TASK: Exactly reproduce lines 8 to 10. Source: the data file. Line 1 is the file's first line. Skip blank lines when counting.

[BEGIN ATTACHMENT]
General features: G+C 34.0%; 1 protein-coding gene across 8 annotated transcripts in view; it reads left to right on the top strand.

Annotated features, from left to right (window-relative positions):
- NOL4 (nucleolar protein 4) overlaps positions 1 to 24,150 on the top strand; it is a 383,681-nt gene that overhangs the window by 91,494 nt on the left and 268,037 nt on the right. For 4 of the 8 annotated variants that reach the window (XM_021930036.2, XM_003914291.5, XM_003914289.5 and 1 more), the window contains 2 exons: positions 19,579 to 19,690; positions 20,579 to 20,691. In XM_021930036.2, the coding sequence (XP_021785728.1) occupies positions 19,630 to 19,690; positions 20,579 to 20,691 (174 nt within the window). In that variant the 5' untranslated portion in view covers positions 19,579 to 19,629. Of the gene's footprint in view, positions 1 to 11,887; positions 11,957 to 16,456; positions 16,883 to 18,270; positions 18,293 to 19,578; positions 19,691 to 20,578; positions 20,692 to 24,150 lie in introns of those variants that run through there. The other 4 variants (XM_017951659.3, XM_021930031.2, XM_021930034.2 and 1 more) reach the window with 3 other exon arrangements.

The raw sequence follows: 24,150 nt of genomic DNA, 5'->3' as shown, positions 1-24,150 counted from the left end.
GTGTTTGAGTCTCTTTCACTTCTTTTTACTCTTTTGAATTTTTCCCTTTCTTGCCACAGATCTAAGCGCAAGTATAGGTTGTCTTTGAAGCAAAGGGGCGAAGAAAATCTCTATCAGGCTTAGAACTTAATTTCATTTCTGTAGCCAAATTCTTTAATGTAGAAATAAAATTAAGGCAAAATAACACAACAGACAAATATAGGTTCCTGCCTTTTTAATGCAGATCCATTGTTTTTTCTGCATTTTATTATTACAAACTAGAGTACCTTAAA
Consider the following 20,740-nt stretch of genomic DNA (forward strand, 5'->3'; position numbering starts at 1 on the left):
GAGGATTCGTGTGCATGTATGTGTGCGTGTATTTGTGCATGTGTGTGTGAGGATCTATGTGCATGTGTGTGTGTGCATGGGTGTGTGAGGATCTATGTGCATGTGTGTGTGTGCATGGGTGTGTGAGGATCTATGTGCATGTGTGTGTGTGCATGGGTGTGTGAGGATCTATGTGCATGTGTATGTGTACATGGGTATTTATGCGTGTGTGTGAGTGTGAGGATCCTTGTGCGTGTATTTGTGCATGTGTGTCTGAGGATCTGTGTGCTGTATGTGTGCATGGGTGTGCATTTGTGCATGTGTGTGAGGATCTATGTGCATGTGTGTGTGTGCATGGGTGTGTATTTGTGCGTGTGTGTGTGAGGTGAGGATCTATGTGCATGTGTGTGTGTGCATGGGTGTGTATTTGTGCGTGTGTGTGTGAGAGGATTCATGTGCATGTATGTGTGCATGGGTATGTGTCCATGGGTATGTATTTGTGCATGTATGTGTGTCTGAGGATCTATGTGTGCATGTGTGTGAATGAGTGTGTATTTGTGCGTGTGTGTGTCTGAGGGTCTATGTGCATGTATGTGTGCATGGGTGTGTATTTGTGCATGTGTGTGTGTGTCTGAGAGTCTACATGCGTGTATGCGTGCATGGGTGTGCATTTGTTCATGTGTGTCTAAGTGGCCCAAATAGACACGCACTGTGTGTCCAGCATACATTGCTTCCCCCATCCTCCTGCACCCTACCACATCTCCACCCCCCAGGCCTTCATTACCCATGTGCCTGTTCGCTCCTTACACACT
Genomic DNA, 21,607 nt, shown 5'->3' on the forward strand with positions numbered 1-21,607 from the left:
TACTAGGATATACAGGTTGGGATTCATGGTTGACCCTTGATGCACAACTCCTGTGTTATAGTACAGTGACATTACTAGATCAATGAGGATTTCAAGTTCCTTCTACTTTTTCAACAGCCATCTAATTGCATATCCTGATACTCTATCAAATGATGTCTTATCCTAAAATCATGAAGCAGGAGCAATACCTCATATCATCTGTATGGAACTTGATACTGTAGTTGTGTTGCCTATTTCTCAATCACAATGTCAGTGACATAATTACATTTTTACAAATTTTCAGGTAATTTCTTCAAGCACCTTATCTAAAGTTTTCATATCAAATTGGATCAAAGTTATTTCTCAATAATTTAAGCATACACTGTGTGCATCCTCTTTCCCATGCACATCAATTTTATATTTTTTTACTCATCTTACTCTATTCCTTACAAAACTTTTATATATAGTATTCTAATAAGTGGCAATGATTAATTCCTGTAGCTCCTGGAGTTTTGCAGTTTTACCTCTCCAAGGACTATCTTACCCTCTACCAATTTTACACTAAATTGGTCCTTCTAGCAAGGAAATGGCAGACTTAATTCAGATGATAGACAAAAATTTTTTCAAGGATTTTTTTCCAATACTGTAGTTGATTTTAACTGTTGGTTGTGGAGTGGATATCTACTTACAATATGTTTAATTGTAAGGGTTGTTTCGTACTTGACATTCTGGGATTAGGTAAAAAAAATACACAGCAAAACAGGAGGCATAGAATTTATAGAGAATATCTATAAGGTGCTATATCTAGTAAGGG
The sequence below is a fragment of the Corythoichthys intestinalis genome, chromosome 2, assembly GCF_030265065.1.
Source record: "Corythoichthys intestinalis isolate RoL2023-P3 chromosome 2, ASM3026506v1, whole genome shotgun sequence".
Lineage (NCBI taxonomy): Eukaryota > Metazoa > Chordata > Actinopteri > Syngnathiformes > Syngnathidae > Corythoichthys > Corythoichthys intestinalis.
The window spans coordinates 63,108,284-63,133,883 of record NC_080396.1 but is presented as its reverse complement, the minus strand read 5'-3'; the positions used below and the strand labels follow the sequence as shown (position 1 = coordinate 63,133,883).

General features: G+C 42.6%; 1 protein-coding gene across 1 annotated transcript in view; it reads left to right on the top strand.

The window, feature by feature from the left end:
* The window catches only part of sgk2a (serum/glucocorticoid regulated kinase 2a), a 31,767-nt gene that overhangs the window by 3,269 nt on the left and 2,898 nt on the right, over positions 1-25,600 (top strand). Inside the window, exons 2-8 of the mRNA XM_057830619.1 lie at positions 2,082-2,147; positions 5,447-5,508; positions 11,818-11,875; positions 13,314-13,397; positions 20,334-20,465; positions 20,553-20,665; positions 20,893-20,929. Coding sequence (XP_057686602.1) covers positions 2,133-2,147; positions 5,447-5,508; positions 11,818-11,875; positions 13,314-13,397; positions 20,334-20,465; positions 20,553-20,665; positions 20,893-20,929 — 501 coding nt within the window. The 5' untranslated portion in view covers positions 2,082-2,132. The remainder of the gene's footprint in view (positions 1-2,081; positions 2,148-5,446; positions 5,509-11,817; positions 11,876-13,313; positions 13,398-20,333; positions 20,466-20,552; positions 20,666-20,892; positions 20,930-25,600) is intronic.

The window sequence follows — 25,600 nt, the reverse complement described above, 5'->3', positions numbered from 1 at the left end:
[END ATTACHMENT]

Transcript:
Genomic DNA, 21,607 nt, shown 5'->3' on the forward strand with positions numbered 1-21,607 from the left:
TACTAGGATATACAGGTTGGGATTCATGGTTGACCCTTGATGCACAACTCCTGTGTTATAGTACAGTGACATTACTAGATCAATGAGGATTTCAAGTTCCTTCTACTTTTTCAACAGCCATCTAATTGCATATCCTGATACTCTATCAAATGATGTCTTATCCTAAAATCATGAAGCAGGAGCAATACCTCATATCATCTGTATGGAACTTGATACTGTAGTTGTGTTGCCTATTTCTCAATCACAATGTCAGTGACATAATTACATTTTTACAAATTTTCAGGTAATTTCTTCAAGCACCTTATCTAAAGTTTTCATATCAAATTGGATCAAAGTTATTTCTCAATAATTTAAGCATACACTGTGTGCATCCTCTTTCCCATGCACATCAATTTTATATTTTTTTACTCATCTTACTCTATTCCTTACAAAACTTTTATATATAGTATTCTAATAAGTGGCAATGATTAATTCCTGTAGCTCCTGGAGTTTTGCAGTTTTACCTCTCCAAGGACTATCTTACCCTCTACCAATTTTACACTAAATTGGTCCTTCTAGCAAGGAAATGGCAGACTTAATTCAGATGATAGACAAAAATTTTTTCAAGGATTTTTTTCCAATACTGTAGTTGATTTTAACTGTTGGTTGTGGAGTGGATATCTACTTACAATATGTTTAATTGTAAGGGTTGTTTCGTACTTGACATTCTGGGATTAGGTAAAAAAAATACACAGCAAAACAGGAGGCATAGAATTTATAGAGAATATCTATAAGGTGCTATATCTAGTAAGGG
The sequence below is a fragment of the Corythoichthys intestinalis genome, chromosome 2, assembly GCF_030265065.1.